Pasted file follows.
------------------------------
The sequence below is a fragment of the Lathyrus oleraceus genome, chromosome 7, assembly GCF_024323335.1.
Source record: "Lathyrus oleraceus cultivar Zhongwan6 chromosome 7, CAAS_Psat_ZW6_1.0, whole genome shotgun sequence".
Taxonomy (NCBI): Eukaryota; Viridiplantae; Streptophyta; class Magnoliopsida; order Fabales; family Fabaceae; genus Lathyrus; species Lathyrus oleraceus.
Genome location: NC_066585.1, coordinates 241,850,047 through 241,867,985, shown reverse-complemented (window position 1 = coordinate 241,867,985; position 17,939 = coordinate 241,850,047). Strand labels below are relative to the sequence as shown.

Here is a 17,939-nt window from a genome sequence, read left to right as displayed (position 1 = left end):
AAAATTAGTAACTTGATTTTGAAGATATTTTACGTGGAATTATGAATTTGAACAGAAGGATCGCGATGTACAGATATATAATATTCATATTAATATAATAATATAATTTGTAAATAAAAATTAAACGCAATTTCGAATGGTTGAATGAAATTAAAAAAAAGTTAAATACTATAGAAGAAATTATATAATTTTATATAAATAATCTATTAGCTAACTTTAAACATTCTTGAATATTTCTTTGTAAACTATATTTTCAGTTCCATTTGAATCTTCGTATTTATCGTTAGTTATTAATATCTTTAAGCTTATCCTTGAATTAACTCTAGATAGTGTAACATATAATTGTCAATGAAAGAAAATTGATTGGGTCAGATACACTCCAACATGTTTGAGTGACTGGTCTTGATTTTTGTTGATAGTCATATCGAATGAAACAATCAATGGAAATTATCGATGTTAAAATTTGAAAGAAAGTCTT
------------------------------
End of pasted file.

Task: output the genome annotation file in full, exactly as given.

The sequence below is a fragment of the Lathyrus oleraceus genome, chromosome 7, assembly GCF_024323335.1.
Source record: "Lathyrus oleraceus cultivar Zhongwan6 chromosome 7, CAAS_Psat_ZW6_1.0, whole genome shotgun sequence".
Taxonomy (NCBI): Eukaryota; Viridiplantae; Streptophyta; class Magnoliopsida; order Fabales; family Fabaceae; genus Lathyrus; species Lathyrus oleraceus.
Genome location: NC_066585.1, coordinates 241,850,047 through 241,867,985, shown reverse-complemented (window position 1 = coordinate 241,867,985; position 17,939 = coordinate 241,850,047). Strand labels below are relative to the sequence as shown.

Here is a 17,939-nt window from a genome sequence, read left to right as displayed (position 1 = left end):
AAAATTAGTAACTTGATTTTGAAGATATTTTACGTGGAATTATGAATTTGAACAGAAGGATCGCGATGTACAGATATATAATATTCATATTAATATAATAATATAATTTGTAAATAAAAATTAAACGCAATTTCGAATGGTTGAATGAAATTAAAAAAAAGTTAAATACTATAGAAGAAATTATATAATTTTATATAAATAATCTATTAGCTAACTTTAAACATTCTTGAATATTTCTTTGTAAACTATATTTTCAGTTCCATTTGAATCTTCGTATTTATCGTTAGTTATTAATATCTTTAAGCTTATCCTTGAATTAACTCTAGATAGTGTAACATATAATTGTCAATGAAAGAAAATTGATTGGGTCAGATACACTCCAACATGTTTGAGTGACTGGTCTTGATTTTTGTTGATAGTCATATCGAATGAAACAATCAATGGAAATTATCGATGTTAAAATTTGAAAGAAAGTCTT